03 February 2022

Spotlight on the G20: the world’s biggest economies endorse INFFs

At the G20 Leaders’ Summit in Rome in October last year, the world’s 20 largest economies endorsed INFFs and outlined a framework for voluntary support to INFFs around the world.

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At the G20 Leaders’ Summit in Rome in October last year, the world’s 20 largest economies endorsed INFFs and outlined a framework for voluntary support to INFFs around the world.



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Covid-19 claimed the lives of millions. It also catalysed a global economic recession that pushed many more millions into extreme poverty. Developing countries suffered the most. The pandemic laid bare their vulnerabilities, increased their financial needs, and placed pressure on the resources available to combat the resultant socio-economic devastation.

Now more than ever, actors across society must come together to overcome these shocks to poverty, hunger, health and inequality. Under the G20 Italian Presidency last year, with its focus on “People, Planet and Prosperity”, the world’s 20 largest economies recommitted to achieving the Sustainable Development Goals (SDGs) - the world’s shared blueprint for inclusive and sustainable growth – and endorsed integrated national financing frameworks (INFFs) as central to financing them at the country level.

What is the G20?

The G20 brings together the world’s major economies. Collectively, they account for more than 80% of world GDP. Annual priorities are set by the Presidency, which rotates between member states each year. Through different thematic working groups, the G20 discusses the most pressing global issues and builds consensus on ways forward.  

The Development Working Group (DWG) is tasked with implementing the G20 Development Agenda and is the custodian of the G20 2030 Action Plan for Sustainable Development. “One of our main priorities within the DWG this year was to promote not only the enhanced mobilisation of all sources of finance but to strengthen their alignment and impact with the SDGs at country-level through a new generation of national development plans,” said Ambassador Marco Ricci, Chair of the G20 Italian DWG team. “Through this work, we aimed to raise awareness about the relevance of the INFFs in developing countries among G20 members and encourage more active support for INFFs.” The DWG’s agenda closely complemented the work under G20’s Finance Track, a forum where the finance ministers and central bank governors of member countries meet to discuss economic, fiscal and monetary issues. (For a full list of the reports produced by the DWG in 2021, click here.)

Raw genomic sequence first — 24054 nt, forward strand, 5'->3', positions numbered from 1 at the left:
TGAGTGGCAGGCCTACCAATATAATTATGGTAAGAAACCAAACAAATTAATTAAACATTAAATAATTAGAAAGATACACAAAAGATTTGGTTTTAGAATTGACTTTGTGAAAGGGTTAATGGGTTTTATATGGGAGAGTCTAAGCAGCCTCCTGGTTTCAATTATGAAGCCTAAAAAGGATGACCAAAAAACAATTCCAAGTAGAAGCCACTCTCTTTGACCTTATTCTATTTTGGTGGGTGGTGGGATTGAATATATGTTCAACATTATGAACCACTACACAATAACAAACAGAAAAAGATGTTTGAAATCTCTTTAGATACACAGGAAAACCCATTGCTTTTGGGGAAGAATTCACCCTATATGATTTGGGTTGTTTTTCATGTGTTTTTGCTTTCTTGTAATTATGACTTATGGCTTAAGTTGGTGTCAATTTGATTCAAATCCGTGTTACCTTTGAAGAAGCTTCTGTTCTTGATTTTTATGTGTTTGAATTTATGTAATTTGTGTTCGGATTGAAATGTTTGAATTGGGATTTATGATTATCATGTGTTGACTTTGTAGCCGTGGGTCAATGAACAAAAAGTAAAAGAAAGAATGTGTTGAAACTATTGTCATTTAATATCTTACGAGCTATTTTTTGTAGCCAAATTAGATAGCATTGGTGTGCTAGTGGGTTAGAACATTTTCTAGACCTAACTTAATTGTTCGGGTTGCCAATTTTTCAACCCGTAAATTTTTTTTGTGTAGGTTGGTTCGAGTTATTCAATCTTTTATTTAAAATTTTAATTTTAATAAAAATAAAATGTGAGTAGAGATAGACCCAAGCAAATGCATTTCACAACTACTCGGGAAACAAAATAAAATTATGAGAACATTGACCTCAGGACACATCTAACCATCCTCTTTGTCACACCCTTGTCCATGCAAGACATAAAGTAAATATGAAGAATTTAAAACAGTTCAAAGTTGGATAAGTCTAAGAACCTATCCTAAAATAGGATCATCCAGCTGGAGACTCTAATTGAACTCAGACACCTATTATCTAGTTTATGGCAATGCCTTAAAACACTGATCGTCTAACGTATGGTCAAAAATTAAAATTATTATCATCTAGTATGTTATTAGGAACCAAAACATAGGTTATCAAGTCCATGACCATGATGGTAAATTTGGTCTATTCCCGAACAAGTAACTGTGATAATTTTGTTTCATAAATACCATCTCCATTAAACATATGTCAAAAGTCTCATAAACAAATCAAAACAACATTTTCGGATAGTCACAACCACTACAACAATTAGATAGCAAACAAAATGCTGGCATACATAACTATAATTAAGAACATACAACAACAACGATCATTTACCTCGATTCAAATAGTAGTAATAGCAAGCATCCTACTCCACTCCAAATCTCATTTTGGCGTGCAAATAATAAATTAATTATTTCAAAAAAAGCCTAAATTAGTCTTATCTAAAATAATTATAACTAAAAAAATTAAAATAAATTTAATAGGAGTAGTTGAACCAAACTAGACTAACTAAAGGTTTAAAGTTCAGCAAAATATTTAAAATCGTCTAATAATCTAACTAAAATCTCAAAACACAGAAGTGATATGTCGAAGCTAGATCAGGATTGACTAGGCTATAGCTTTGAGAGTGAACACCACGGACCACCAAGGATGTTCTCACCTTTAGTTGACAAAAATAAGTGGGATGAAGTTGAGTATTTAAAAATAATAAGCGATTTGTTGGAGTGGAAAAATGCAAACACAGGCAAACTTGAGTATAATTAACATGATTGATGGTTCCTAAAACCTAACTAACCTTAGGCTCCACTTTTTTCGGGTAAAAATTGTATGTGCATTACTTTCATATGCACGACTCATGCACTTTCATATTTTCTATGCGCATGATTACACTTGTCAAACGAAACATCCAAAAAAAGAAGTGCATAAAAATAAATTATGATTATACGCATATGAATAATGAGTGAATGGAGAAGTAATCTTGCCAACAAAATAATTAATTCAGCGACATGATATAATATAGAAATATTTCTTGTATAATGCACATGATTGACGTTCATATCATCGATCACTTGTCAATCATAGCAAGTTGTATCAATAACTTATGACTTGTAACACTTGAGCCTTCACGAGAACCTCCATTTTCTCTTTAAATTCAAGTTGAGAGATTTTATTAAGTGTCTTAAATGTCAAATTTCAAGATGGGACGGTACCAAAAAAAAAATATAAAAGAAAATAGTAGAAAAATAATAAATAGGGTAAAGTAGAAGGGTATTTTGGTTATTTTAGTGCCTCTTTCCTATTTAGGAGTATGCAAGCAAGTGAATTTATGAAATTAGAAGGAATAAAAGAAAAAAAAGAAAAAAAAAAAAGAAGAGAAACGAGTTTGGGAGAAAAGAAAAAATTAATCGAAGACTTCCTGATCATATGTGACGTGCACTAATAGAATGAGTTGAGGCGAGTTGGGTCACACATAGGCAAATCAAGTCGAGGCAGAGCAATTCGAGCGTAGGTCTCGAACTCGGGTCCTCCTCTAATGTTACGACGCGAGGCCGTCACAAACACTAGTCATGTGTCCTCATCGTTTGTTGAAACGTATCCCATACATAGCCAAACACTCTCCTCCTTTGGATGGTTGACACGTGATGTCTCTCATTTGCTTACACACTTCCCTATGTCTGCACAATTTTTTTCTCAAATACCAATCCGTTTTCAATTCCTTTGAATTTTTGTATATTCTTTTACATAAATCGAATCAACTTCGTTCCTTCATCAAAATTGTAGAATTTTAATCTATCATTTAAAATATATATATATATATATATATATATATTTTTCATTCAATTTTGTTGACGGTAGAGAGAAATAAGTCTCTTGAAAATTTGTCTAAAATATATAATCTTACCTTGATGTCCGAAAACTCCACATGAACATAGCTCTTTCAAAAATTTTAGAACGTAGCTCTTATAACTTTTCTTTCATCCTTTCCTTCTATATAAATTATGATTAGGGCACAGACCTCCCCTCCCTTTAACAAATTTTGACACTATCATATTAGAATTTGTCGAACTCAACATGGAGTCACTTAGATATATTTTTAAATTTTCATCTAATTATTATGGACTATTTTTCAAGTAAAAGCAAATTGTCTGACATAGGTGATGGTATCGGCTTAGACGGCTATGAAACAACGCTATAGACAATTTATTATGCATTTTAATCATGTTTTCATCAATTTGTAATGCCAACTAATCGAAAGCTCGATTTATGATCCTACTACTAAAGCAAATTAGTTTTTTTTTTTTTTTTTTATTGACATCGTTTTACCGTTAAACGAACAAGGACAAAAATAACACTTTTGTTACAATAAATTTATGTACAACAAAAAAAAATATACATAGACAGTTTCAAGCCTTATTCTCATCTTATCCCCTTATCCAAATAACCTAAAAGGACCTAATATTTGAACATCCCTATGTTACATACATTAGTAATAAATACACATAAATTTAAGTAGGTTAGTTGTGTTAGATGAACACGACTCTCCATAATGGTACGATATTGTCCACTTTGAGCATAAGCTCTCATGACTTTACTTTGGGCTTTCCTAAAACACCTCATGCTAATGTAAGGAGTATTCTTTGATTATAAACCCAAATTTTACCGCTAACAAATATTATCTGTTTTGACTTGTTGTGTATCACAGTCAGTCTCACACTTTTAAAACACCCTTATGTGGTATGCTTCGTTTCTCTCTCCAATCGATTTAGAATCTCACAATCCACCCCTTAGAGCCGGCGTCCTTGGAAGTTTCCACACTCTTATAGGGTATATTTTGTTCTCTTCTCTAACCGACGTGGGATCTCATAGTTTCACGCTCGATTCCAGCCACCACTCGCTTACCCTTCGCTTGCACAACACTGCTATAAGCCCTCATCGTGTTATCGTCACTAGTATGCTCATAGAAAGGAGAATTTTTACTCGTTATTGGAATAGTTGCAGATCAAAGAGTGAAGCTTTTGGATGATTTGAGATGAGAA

Each year, the discussions and debates culminate in the meeting of G20 presidents and prime ministers at the Leaders’ Summit. Last year’s summit was held at the end of October in the Italian capital. 

G20 leaders met in Rome on 30-31 October 2022 to discuss some of the world’s most pressing challenges. Source: Massimiliano De Giorgi/Italian Government.

The road to Rome was paved with hard work

INFFs were already recognised as a tool for mobilising and directing development finance to support national development strategies in 2020 under the G20 Saudi Arabian Presidency. By 2021, INFFs were firmly elevated in the G20 political agenda on development. “We wanted to build on the momentum from Saudi Arabia,” said Ambassador Ricci. “We saw INFFs as a pragmatic approach for assisting countries in an inclusive, sustainable and resilient post-Covid-19 recovery.”

The DWG team recognised the effectiveness of the INFF approach in strengthening links between medium-term development plans and financing strategies. They also understood that INFF uptake would benefit from the political backing and support of the G20.

At the start of the year, the DWG commissioned UNDP’s Sustainable Finance Hub to carry out a stocktake of progress made to date, looking at three crucial aspects: country ownership, impact and alignment. The Sustainable Finance Hub drew insights from UNDP’s annual INFF survey, consultations with G20 members and case studies from eight countries developing an INFF.

In 2019, 16 countries committed to pioneer an INFF. By 2021, that number grew to more than 70.

Marcos Neto, Director, UNDP Sustainable Finance Hub

At the June 2021 development ministers’ meeting in Matera, Italy, G20 development ministers committed to work with international organisations and public and private stakeholders to support the implementation of INFFs. Building on the UNDP progress update and the work of the Financing for Sustainable Development Thematic Working Group, DWG members shaped five recommendations to guide individual and collective support to countries developing an INFF. These recommendations formed the basis of the voluntary framework of support for INFFs agreed on by all G20 members:

  • Promote knowledge exchange, technical assistance and training for INFFs;